↓ Skip to main content

Interannual variation in methane emissions from tropical wetlands triggered by repeated El Niño Southern Oscillation

Overview of attention for article published in Global Change Biology, May 2017
Altmetric Badge

About this Attention Score

  • In the top 25% of all research outputs scored by Altmetric
  • High Attention Score compared to outputs of the same age (86th percentile)
  • Average Attention Score compared to outputs of the same age and source

Mentioned by

news
1 news outlet
twitter
10 tweeters
facebook
1 Facebook page

Citations

dimensions_citation
12 Dimensions

Readers on

mendeley
35 Mendeley
You are seeing a free-to-access but limited selection of the activity Altmetric has collected about this research output. Click here to find out more.
Title
Interannual variation in methane emissions from tropical wetlands triggered by repeated El Niño Southern Oscillation
Published in
Global Change Biology, May 2017
DOI 10.1111/gcb.13726
Pubmed ID
Authors

Qiuan Zhu, Changhui Peng, Philippe Ciais, Hong Jiang, Jinxun Liu, Philippe Bousquet, Shiqin Li, Jie Chang, Xiuqin Fang, Xiaolu Zhou, Huai Chen, Shirong Liu, Guanghui Lin, Peng Gong, Meng Wang, Han Wang, Wenhua Xiang, Jing Chen

Abstract

Methane (CH4 ) emissions from tropical wetlands contribute 60-80% of global natural wetland CH4 emissions. Decreased wetland CH4 emissions can act as a negative feedback mechanism for future climate warming and vice versa. The impact of the El Niño-Southern Oscillation (ENSO) on CH4 emissions from wetlands remains poorly quantified at both regional and global scales, and El Niño events are expected to become more severe based on climate models projections. We use a process-based model of global wetland CH4 emissions to investigate the impacts of the ENSO on CH4 emissions in tropical wetlands for the period from 1950 to 2012. The results show that CH4 emissions from tropical wetlands respond strongly to repeated ENSO events, with negative anomalies occurring during El Niño periods and with positive anomalies occurring during La Niña periods. An approximately 8-month time-lag was detected between tropical wetland CH4 emissions and ENSO events, which was caused by the combined time lag effects of ENSO events on precipitation and temperature over tropical wetlands. The ENSO can explain 49% of inter-annual variations for tropical wetland CH4 emissions. Furthermore, relative to neutral years, changes in temperature have much stronger effects on tropical wetland CH4 emissions than the changes in precipitation during ENSO periods. The occurrence of several El Niño events contributed to a lower decadal mean growth rate in atmospheric CH4 concentrations throughout the 1980s and 1990s and to stable atmospheric CH4 concentrations from 1999 to 2006, resulting in negative feedback to global warming. This article is protected by copyright. All rights reserved.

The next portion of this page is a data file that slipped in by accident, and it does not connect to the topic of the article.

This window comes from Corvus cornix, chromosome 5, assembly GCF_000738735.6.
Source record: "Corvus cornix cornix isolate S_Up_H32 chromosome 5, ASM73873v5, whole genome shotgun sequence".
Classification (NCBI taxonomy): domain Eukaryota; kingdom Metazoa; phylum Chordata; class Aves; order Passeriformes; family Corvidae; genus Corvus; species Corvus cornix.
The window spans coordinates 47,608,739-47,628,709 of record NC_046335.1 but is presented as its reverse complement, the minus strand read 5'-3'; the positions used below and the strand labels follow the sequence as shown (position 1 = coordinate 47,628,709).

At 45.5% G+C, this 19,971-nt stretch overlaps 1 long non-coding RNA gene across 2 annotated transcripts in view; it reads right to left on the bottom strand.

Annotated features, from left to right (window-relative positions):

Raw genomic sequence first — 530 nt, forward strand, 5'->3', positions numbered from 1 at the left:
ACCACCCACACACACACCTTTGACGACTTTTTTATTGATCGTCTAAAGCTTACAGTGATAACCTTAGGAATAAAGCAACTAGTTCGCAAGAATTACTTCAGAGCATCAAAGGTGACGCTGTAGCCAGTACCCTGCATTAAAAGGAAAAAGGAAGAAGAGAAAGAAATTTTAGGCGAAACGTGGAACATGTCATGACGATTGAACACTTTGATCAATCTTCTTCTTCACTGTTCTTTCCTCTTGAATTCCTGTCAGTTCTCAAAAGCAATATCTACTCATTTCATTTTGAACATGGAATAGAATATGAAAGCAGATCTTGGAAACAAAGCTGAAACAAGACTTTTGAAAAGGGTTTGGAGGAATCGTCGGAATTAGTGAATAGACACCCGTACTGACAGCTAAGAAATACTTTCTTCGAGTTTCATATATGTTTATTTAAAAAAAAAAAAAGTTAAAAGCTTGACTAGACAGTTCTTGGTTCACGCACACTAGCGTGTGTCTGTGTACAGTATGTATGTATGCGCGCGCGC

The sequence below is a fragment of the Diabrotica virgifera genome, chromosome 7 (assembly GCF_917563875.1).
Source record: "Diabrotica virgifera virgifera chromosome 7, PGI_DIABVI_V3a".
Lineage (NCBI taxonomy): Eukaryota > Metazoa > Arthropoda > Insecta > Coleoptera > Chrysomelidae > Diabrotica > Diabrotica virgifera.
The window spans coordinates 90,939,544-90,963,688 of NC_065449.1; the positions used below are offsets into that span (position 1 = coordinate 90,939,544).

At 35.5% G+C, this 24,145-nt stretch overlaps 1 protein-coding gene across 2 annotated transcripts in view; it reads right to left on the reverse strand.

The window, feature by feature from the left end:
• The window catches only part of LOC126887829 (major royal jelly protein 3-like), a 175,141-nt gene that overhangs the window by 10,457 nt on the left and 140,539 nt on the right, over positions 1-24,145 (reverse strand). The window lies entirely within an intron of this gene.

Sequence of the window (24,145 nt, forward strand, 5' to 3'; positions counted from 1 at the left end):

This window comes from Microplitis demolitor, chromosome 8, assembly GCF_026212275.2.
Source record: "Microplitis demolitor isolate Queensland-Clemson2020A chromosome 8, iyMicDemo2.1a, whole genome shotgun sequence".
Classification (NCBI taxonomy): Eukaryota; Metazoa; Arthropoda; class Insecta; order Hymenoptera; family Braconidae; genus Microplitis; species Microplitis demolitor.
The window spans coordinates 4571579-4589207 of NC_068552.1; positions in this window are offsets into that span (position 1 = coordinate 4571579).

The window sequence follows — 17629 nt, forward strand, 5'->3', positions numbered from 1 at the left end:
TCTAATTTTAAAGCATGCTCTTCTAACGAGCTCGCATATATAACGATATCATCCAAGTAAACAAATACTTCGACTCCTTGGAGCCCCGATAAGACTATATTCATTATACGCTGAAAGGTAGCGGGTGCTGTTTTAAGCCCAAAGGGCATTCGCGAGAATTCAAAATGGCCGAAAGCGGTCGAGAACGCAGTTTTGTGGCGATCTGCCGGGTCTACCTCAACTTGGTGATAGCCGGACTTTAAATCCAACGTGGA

Twitter Demographics

The data shown below were collected from the profiles of 10 tweeters who shared this research output. Click here to find out more about how the information was compiled.

Mendeley readers

The data shown below were compiled from readership statistics for 35 Mendeley readers of this research output. Click here to see the associated Mendeley record.

Geographical breakdown

Country Count As %
Unknown 35 100%

Demographic breakdown

Readers by professional status Count As %
Student > Ph. D. Student 11 31%
Researcher 7 20%
Unspecified 7 20%
Student > Master 4 11%
Other 2 6%
Other 4 11%
Readers by discipline Count As %
Environmental Science 10 29%
Earth and Planetary Sciences 10 29%
Unspecified 8 23%
Agricultural and Biological Sciences 3 9%
Computer Science 1 3%
Other 3 9%

Attention Score in Context

This research output has an Altmetric Attention Score of 14. This is our high-level measure of the quality and quantity of online attention that it has received. This Attention Score, as well as the ranking and number of research outputs shown below, was calculated when the research output was last mentioned on 06 September 2017.
All research outputs
#1,051,564
of 13,144,984 outputs
Outputs from Global Change Biology
#1,275
of 3,571 outputs
Outputs of similar age
#34,825
of 263,283 outputs
Outputs of similar age from Global Change Biology
#49
of 98 outputs
Altmetric has tracked 13,144,984 research outputs across all sources so far. Compared to these this one has done particularly well and is in the 91st percentile: it's in the top 10% of all research outputs ever tracked by Altmetric.
So far Altmetric has tracked 3,571 research outputs from this source. They typically receive a lot more attention than average, with a mean Attention Score of 20.4. This one has gotten more attention than average, scoring higher than 64% of its peers.
Older research outputs will score higher simply because they've had more time to accumulate mentions. To account for age we can compare this Altmetric Attention Score to the 263,283 tracked outputs that were published within six weeks on either side of this one in any source. This one has done well, scoring higher than 86% of its contemporaries.
We're also able to compare this research output to 98 others from the same source and published within six weeks on either side of this one. This one is in the 48th percentile – i.e., 48% of its contemporaries scored the same or lower than it.